dispute withthe CONTINUED
city. Cortney
told the journalist that the suit may cost the
town thousands of dollars.
The town commission voted to fire
Cortney because the members said they
were embarrassed by his comments, which
they considered "backstabbing." Mayor
Charles Osboume said the clerk was in no
position to discuss policy issues. (5/6/00)

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Apellate court allows dance club zone


Woman sues tabloid for story about affair

Technology should make access to information easier

This article was reprinted with permission from the Public Trustee, the
pubhcation of the Florida Association of Court Clerks.
With the development and growth of the Internet
and technology, public access to government records
is taking on a
The whole new

Back Pa ge definition.
p c iTo the
By J.K. "Buddy" Irby "dot.com" 4
access no longer means traveling to the local
courthouse in person. Access now means having
instant and remote electronic ability to view
information on file inthe court clerk's office.
The changing paradigm is transforming courthouse
operations for clerks of courts and the way clerks do business.
Remote access is supported by state policy, codified in Section
119.01, Florida Statutes, requiring the state, counties and
municipalities to strive to provide remote electronic access to public
records to the extent feasible.
Today, electronic access to public records is more a question of
funding and priorities than feasibility, and Florida's Clerks of Court
are on the cutting edge of this rapidly evolving technology.
Many of Florida's Clerks are already on the worldwide web with
information regarding agendas, commission minutes, traffic tickets,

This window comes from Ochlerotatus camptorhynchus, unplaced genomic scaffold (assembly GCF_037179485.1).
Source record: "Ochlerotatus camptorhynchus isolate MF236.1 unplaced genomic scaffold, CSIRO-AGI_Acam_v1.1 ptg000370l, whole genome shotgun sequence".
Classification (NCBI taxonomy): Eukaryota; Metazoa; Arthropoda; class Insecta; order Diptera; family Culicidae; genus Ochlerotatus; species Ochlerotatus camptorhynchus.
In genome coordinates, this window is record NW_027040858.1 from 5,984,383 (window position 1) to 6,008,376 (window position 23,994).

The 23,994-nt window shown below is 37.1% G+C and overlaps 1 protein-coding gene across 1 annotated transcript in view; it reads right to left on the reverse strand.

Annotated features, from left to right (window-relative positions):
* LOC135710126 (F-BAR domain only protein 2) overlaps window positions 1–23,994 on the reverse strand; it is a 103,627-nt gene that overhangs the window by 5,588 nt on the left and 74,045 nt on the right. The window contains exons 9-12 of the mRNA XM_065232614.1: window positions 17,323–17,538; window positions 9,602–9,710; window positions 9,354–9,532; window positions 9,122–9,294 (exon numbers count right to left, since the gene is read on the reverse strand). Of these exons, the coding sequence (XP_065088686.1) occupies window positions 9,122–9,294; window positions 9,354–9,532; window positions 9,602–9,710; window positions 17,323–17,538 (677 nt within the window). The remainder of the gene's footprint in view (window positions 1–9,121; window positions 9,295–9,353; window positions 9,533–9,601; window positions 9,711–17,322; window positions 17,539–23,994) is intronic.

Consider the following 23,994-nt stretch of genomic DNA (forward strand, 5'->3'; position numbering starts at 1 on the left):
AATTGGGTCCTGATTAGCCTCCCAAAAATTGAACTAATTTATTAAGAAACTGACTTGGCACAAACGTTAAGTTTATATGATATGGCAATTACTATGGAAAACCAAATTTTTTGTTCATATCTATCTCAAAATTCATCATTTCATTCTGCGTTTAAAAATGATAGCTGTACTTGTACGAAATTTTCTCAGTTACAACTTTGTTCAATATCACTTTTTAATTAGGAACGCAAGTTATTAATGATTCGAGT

marriage licenses, service fees, jury duty, financial reports, and much
more. Step two in the process is to provide the public with remote
access to view indices of court cases and official records.
Clerks are quickly moving to provide remote electronic access to
images of documents on file with the Clerks' offices.
Finally, electronic filing will become the standard for the courts,
eliminating the need to optically image many court documents in
order to provide them to the public.
Clerks are the first to recognize that there are problems and
challenges with each new step. Not everyone will agree that a copy
of his or her court judgement, mortgage, or traffic record should be
on the Internet.


However, these records are already public as determined by the
Legislature. Clerks, in an effort to expand and enhance
our services to the citizens via remote access, are in
effect only opening the doors of the courthouse seven
days a week and 24 hours a day.
Our form of government is built upon citizenship
responsibility. Citizenship requires participation.
Because of the efforts of the clerks, public access to
county, court and financial records will no longer be
limited to those few who can take time off during
normal work hours to research public records and
better participate in their government.
This technology will, in the final analysis, only serve
to make the government more open and citizen

The Hon. J.K. "Buddy" Irby has been the Clerk of Court for
Alachua County since 1993.

Court clerk-related web sites of interest

The Alachua County Clerk's Office canbe located online at
The web site has a specific search engine for public records,
leading the viewer to civil and criminal court documents. The site
allows traffic citations to be paid online. It also has a search
engine for old public records archived records from 1830 to 1925.
For more information about county clerks around the state,
click into the web site for the Florida Association of Court Clerks,
whichis located at . The association's
site has links to clerks' web sites in more than 30 Florida counties.
The site also offers textual information about the clerk in each
county. The textual information includes contact information,
such as address, phone number and e-mail address, as well as
biographical information, such as when the clerk took office and
lists of other governmental positions the clerk held.